KEERATI JINAKUNWIPHAT (Dancer, pronouns: she/her), originally from Chicago, IL., received her BFA from the Conservatory of Dance at SUNY Purchase and was a recipient of the Adopt-A-Dancer Scholarship. She has additionally studied at the Western Australian Academy of Performing Arts, San Francisco Conservatory of Dance, and Springboard Danse Montreal. She has worked with and performed works of artists such as Kyle Abraham, Nicole von Arx, Trisha Brown, Jasmine Ellis, Hannah Garner, Shannon Gillen, Andrea Miller, Kevin Wynn, and Doug Varone. She has assisted Kyle Abraham in new commissioned work for New York City Ballet and Paul Taylor Dance Company. As a freelance choreographer, Keerati has presented her own choreographic works at the American Dance Guild Festival, Triskelion Arts, Dixon Place, Battery Dance Festival, Dance Gallery Festival, the Joyce Theater, and New Victory Dance. She has been commissioned to set and create works on the Evanston Dance Ensemble, the Martha Graham School, SUNY Purchase College Conservatory of Dance, A.I.M by Kyle Abraham, Houston Contemporary Dance Company, and New England Ballet Theatre. Keerati has graced the cover of Dance Magazine featured as "25 to Watch" for 2021. Keerati joined A.I.M by Kyle Abraham in 2016.

CLAUDE “CJ” JOHNSON (Dancer, pronouns: he/him) hails from Chicago IL, where he began his formal dance training at the Chicago Academy for the Arts under the direction of Randy Duncan. He continued his dance training at SUNY Purchase College, where he was awarded the Adopt-A-Dancer Scholarship. During CJ’s studies, he performed works by choreographers Johannes Weiland, Aszure Barton, Doug Varone, Kevin Wynn, Rosalind Newman, Alexandra Beller, and Stuart Loungway. CJ also attended summer intensives with Hubbard Street Dance Chicago; Doug Varone & Dancers; Movement Invention Project; and Springboard Dance Montreal under the direction of Alexandra Wells, where he performed work by Shannon Gillen and Elia Mrak. CJ joined A.I.M by Kyle Abraham in 2017.

CATHERINE KIRK (Marketing Associate and Dancer, pronouns: she/her) was born on the unceded land of the Kiickaapoi and Wichita peoples, now called Dallas, Texas. She began formally studying dance at Booker T. Washington High School for the Performing and Visual Arts before graduating from New York University, Tisch School of Dance. A multi-hyphenate, Catherine is also a dance maker, marketing strategist, arts administrator, dance educator, and yoga teacher. Kirk has completed seasonal programs with San Francisco Conservatory of Dance, Movement Invention Project, and Springboard Danse Montreal, where she performed work by Fernando Melo, Ohad Naharin, and Sharon Eyal. Upon graduating, Catherine apprenticed for Sidra Bell Dance NY before collaborating and performing with Danakah Dance, UNA Productions, Burr Johnson, Jasmine Hearn, and Helen Simoneau Danse. She is thrilled to be working as A.I.M’s Marketing Associate and performing with the company. Catherine joined A.I.M by Kyle Abraham in 2013.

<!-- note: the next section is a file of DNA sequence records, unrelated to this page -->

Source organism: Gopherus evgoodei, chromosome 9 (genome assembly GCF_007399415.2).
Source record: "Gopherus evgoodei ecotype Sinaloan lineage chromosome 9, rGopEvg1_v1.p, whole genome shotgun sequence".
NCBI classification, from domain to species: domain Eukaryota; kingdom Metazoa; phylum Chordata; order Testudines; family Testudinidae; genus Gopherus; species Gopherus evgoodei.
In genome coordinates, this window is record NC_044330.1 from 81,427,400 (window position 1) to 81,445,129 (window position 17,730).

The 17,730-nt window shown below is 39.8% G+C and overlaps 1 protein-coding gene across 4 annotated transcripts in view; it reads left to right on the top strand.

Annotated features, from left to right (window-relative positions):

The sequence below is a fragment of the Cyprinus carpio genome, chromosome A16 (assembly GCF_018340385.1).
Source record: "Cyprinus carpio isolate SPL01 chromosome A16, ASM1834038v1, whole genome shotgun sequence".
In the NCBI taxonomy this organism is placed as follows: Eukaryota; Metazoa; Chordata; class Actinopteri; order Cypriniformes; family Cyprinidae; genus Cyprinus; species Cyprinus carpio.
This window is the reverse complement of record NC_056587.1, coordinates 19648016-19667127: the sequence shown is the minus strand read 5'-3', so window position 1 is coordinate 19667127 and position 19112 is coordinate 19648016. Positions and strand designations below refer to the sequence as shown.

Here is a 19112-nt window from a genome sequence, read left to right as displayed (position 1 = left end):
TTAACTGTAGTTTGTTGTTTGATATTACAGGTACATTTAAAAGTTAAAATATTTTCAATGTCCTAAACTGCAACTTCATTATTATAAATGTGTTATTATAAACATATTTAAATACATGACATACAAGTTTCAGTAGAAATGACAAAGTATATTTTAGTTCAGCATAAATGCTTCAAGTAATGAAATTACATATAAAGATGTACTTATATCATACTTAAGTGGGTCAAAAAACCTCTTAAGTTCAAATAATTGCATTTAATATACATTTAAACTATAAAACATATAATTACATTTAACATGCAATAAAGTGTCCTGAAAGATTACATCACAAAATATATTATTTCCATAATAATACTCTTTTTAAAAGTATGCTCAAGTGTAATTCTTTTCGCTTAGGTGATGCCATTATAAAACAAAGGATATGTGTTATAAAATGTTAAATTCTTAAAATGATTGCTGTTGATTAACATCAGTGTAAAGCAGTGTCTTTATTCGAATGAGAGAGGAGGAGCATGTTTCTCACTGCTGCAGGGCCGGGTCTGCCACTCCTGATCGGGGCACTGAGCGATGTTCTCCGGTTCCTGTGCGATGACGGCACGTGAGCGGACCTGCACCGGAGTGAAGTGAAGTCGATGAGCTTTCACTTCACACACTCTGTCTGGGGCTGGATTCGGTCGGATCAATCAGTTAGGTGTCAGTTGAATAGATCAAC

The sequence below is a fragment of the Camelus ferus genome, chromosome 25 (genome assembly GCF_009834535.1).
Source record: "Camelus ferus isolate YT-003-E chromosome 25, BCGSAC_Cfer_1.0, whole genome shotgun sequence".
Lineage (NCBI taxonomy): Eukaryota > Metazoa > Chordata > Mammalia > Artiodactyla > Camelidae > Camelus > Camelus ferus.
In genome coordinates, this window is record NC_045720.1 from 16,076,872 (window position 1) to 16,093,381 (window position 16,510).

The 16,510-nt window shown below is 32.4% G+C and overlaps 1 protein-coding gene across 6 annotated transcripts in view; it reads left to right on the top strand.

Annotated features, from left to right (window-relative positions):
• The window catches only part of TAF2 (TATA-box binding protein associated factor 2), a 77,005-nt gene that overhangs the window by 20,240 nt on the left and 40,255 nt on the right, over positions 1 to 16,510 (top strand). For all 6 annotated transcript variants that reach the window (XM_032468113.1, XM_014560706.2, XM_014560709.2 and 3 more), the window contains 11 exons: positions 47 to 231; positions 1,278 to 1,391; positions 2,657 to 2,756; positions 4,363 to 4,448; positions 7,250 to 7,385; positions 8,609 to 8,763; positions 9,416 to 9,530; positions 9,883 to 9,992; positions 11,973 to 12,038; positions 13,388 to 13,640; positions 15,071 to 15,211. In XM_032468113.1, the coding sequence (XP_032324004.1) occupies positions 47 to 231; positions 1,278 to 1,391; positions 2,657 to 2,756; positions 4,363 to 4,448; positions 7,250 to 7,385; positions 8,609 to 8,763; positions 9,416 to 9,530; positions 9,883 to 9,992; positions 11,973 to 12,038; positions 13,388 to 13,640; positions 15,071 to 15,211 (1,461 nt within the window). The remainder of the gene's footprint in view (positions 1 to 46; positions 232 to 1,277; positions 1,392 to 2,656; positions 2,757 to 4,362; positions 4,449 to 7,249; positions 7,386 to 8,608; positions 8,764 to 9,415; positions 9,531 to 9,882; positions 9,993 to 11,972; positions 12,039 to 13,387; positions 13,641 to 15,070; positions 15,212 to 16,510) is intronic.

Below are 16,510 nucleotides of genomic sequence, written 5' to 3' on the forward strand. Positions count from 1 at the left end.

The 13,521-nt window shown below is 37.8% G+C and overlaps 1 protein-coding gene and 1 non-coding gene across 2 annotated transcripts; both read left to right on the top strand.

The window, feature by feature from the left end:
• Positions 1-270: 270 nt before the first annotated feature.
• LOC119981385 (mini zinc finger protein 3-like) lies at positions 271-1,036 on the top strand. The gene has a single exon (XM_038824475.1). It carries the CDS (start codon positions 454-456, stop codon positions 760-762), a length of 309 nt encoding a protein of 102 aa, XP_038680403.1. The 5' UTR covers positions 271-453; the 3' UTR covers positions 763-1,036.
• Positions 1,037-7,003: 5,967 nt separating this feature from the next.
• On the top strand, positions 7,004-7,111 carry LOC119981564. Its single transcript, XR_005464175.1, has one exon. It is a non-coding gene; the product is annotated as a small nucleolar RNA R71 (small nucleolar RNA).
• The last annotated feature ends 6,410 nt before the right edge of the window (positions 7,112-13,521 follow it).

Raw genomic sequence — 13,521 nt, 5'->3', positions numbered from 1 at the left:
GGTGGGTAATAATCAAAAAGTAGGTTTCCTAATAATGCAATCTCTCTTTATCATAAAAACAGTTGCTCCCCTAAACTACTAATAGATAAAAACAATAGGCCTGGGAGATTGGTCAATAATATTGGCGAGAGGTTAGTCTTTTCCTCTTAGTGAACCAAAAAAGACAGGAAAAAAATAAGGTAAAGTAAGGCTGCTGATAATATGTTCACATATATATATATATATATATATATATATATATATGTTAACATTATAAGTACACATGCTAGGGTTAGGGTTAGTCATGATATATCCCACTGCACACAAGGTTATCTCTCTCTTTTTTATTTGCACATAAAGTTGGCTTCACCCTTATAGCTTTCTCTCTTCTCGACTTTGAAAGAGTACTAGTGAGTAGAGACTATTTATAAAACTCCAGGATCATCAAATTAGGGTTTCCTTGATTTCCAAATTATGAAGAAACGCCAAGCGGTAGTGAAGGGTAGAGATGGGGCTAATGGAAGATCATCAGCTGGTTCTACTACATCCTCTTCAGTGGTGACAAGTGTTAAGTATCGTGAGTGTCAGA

JAE NEAL (Dancer, pronouns: they/them) was born and raised in Michigan and received their training from Western Michigan University. There, they performed in professional works such as Strict Love by Doug Varone, Temporal Trance by Frank Chavez, and Harrison McEldowney’s Dance Sport. Since relocating to New York, Jae has had the privilege of working with SYREN Modern Dance, Christina Noel Reaves, Catapult Entertainment, Katherine Helen Fisher Dance, and Nathan Trice. Jae joined A.I.M by Kyle Abraham in 2011.



DONOVAN REED (Dancer, pronouns: he/him), Philadelphia, PA, began his dance training at the age of 16. Soon after, Donovan attended college at The University of The Arts, where he was awarded his BFA in May of 2016. During his time in college, Donovan participated as an artist in residence at Die Hochschule für Musik und Darstellende Kunst, Frankfurt, DE. In addition, he participated in an independent artist program where his training was extended with The Pennsylvania Ballet. Other studies include PHILADANCO!, Eleone Dance Theatre, and The Rock School for Dance Education. He has performed works by choreographers Sidra Bell, Regina Van Berkel, Sharon Eyal, Tommie Waheed-Evans, Beth Gill, Andrea Miller, Tania Isaac, Meredith Rainey, and Helen Simoneau. Donovan joined A.I.M by Kyle Abraham in 2018.

MARTELL RUFFIN (Associate Artist, pronouns: he/him), Chicago, IL, began his formal dance training at the Joffrey Ballet in Chicago in 2009. He attended Chicago High School for the Arts under then-director Lisa Johnson-Willingham, former dancer of Alvin Ailey American Dance Theater. Martell has been awarded dance scholarships to intensives at Joffrey Ballet, Dance Theatre of Harlem, and Complexions and received first place in the all-city NAACP ACT-SO Competition 2011. Martell trained at The Ailey School as a scholarship student and has performed works by Lisa Johnson-Willingham, Earl Mosley, George Faison, Darrell Grand Moultrie, Matthew Rushing, Jae Man Joo, Robert Battle, and Alvin Ailey. Martell has also been seen in the “poison girl” Christian Dior commercial for women's fragrance and an Urban outfitters commercial for music artist Samantha Urbani. Martell has completed his two years with Ailey II and is now contributing Choreographer & Performer for Triptych (Eyes of One Another), an opera based on Robert Mappethorpe. Martell joined A.I.M by Kyle Abraham in 2020.